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Acquisition of a Nonprofit

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  • jim@benetech.org
    Yes, James, I did this 4 years ago in a $5 million transaction. We sold our Arkenstone non-profit social enterprise to a for-profit which merged it with
    Message 1 of 3 , Oct 31, 2004
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      Yes, James, I did this 4 years ago in a $5 million transaction. We sold
      our Arkenstone non-profit social enterprise to a for-profit which merged
      it with several other companies into a single entity doing business in
      the disability technology field.

      Priya is not correct that it can't be done, but it has to be done in a
      way that honors her point that "those assets must be held for the public
      good." The acquirer had to pay for the assets, and the payments had to
      stay in the nonprofit sector. We had a purchase agreement, an
      independent valuation assessment (to ensure that the acquirer was paying
      a fair price), and we needed to have the transaction reviewed by the
      state attorney general office.

      We had to make the case to the AG's office that this transaction truly
      was in the public's interest, since the assets indeed belong to the
      public. We took the payment for the social enterprise and used it to
      start several new nonprofit social enterprises, which was our proposal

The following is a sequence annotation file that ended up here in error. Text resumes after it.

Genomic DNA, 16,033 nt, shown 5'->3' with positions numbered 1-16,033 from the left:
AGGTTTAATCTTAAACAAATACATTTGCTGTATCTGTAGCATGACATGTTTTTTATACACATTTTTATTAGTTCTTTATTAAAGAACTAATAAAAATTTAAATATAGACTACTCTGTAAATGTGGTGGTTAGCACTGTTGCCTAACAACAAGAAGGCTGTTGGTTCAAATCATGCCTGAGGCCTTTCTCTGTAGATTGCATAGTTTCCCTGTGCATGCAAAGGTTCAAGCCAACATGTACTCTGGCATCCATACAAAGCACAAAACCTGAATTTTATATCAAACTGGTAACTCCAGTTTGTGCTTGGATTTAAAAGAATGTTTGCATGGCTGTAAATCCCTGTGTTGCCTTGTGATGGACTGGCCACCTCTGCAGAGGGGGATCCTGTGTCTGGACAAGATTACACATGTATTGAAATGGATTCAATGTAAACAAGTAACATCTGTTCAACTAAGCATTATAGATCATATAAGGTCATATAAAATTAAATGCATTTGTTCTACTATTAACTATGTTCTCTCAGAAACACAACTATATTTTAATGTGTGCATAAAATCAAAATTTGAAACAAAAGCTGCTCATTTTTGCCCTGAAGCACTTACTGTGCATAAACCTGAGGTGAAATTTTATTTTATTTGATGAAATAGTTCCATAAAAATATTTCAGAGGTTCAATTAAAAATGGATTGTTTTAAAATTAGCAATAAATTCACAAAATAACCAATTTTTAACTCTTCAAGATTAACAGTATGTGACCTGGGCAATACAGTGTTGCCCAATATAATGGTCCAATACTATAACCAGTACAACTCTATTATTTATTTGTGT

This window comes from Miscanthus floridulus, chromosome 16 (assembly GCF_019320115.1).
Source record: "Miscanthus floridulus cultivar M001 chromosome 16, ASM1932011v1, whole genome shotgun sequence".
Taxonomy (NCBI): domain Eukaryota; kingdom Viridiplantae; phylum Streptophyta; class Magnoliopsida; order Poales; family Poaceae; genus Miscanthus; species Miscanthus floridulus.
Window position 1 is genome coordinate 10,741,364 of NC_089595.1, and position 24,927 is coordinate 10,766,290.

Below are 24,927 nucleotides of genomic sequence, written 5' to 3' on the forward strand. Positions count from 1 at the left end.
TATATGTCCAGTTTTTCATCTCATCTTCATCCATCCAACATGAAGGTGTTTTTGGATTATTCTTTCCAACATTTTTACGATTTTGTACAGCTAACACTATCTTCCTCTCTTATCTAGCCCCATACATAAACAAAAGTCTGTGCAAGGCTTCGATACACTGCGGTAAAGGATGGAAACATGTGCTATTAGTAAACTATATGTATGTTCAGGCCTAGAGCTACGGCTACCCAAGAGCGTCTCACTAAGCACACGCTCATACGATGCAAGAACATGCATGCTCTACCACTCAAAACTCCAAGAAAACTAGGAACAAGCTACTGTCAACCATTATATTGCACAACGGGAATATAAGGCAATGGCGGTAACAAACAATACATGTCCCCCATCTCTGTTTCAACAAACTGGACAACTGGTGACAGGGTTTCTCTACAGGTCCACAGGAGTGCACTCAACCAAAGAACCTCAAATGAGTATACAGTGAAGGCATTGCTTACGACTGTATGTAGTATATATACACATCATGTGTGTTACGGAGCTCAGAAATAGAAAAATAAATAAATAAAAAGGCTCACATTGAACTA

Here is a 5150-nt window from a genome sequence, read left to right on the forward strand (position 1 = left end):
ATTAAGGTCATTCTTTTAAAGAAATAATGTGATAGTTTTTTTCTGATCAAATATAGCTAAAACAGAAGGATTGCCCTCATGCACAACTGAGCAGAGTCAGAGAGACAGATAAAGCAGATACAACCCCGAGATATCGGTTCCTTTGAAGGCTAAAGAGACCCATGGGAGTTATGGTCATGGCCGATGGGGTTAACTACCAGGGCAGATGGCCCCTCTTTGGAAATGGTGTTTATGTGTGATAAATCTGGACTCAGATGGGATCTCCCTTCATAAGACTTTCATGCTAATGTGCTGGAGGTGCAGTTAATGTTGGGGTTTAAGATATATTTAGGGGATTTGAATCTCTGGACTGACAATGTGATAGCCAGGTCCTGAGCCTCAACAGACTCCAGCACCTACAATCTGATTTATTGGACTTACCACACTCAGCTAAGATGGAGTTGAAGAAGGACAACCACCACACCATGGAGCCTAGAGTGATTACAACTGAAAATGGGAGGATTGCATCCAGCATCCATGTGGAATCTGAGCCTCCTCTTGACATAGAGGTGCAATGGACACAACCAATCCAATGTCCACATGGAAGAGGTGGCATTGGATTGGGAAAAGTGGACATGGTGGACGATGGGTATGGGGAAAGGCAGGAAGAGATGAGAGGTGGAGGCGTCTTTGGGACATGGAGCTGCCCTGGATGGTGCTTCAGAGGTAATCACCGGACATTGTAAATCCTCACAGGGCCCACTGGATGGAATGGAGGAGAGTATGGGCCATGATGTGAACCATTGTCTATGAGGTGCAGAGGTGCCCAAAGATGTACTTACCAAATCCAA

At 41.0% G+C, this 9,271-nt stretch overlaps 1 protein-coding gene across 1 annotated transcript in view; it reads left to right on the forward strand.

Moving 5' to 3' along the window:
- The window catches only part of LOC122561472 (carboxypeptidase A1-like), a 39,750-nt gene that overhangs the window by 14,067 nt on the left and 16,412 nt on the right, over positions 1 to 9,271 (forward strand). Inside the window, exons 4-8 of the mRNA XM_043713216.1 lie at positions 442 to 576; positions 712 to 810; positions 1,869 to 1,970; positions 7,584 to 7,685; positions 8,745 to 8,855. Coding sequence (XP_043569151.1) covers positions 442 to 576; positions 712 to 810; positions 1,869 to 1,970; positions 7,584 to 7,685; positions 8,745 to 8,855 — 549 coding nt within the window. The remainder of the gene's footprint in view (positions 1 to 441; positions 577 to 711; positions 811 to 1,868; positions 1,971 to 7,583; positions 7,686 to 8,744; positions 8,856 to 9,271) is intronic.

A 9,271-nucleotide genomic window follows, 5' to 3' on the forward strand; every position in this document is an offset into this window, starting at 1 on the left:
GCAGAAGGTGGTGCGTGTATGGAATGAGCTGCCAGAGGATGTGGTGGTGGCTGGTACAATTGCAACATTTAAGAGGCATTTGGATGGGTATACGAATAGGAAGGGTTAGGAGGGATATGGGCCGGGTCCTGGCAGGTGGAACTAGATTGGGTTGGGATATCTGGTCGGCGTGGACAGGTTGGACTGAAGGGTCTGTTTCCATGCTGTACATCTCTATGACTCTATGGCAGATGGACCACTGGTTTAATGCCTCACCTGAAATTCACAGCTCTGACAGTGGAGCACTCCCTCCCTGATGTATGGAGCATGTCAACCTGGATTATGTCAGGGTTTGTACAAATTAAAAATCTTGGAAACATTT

to the AG's office. And, four years on, I think that's what happened.

      The structure was that of an asset sale. Our 501(c)(3) sold its main
      asset, the business, and received the cash.

      Jim Fruchterman
      President & CEO
      Benetech

      480 California Ave, Suite 201
      Palo Alto, CA 94306 USA
      (650) 475-5440 x-106

      Fax: (650) 475-1066
      jim@...
      www.benetech.org

      The Benetech Initiative - Technology Serving Humanity
      A nonprofit organization


      1. Acquisition of a Nonprofit
      From: "James Rosenberg" <jrosenberg@...>

      Message: 1
      Date: Wed, 27 Oct 2004 16:07:22 -0400
      From: "James Rosenberg" <jrosenberg@...>
      Subject: Acquisition of a Nonprofit

      I am exploring the viability of identifying a company to acquire my
      social venture and roll it up as a subsidiary company. Has anyone had
      any experience with this or any knowledge about this?



      James Rosenberg

      Founder, Executive Director

      Adopt-A-Classroom
    • Allen R. Bromberger
      James: I agree with both Jim and Priya s replies. I just want to warn you that the issues and the structure of the deal can differ greatly depending on your
      Message 2 of 3 , Nov 1, 2004
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        James:

        I agree with both Jim and Priya's replies. I just want to warn you that the
        issues and the structure of the deal can differ greatly depending on your
        tax status and that of the buyer.

        As Jim and Priya noted, a 501(c)(3) org cannot simply shift its assets to a
        non-501(c)(3) purpose or owner; it must receive fair value for them (an
        appraisal is the best way to establish fair value) and the net proceeds
        after settlement of applicable liabilities must remain dedicated to
        501(c)(3) purposes, usually by transferring the proceeds to an org with
        purposes that are the same or similar to those of the seller.

        If the seller is NOT a 501(c)(3) organization, valuation is a bit less